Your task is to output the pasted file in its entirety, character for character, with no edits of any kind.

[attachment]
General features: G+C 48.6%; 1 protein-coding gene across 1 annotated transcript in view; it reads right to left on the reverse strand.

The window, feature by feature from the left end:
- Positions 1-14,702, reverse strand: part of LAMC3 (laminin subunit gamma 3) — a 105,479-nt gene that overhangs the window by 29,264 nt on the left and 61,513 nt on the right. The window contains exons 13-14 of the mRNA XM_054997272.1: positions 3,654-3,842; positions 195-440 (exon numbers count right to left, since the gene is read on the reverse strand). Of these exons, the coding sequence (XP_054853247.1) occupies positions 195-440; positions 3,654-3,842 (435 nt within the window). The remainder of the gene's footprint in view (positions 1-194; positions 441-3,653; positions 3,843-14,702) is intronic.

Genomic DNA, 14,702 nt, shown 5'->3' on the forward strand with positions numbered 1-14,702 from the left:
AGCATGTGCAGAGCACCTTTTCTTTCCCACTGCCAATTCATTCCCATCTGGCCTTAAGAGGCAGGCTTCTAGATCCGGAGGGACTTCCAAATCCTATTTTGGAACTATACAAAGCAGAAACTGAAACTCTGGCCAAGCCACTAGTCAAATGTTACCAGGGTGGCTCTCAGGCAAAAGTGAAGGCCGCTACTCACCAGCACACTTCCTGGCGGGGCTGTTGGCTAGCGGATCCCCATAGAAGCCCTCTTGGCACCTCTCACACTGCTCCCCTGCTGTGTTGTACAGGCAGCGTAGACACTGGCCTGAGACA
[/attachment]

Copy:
General features: G+C 48.6%; 1 protein-coding gene across 1 annotated transcript in view; it reads right to left on the reverse strand.

The window, feature by feature from the left end:
- Positions 1-14,702, reverse strand: part of LAMC3 (laminin subunit gamma 3) — a 105,479-nt gene that overhangs the window by 29,264 nt on the left and 61,513 nt on the right. The window contains exons 13-14 of the mRNA XM_054997272.1: positions 3,654-3,842; positions 195-440 (exon numbers count right to left, since the gene is read on the reverse strand). Of these exons, the coding sequence (XP_054853247.1) occupies positions 195-440; positions 3,654-3,842 (435 nt within the window). The remainder of the gene's footprint in view (positions 1-194; positions 441-3,653; positions 3,843-14,702) is intronic.

Genomic DNA, 14,702 nt, shown 5'->3' on the forward strand with positions numbered 1-14,702 from the left:
AGCATGTGCAGAGCACCTTTTCTTTCCCACTGCCAATTCATTCCCATCTGGCCTTAAGAGGCAGGCTTCTAGATCCGGAGGGACTTCCAAATCCTATTTTGGAACTATACAAAGCAGAAACTGAAACTCTGGCCAAGCCACTAGTCAAATGTTACCAGGGTGGCTCTCAGGCAAAAGTGAAGGCCGCTACTCACCAGCACACTTCCTGGCGGGGCTGTTGGCTAGCGGATCCCCATAGAAGCCCTCTTGGCACCTCTCACACTGCTCCCCTGCTGTGTTGTACAGGCAGCGTAGACACTGGCCTGAGACA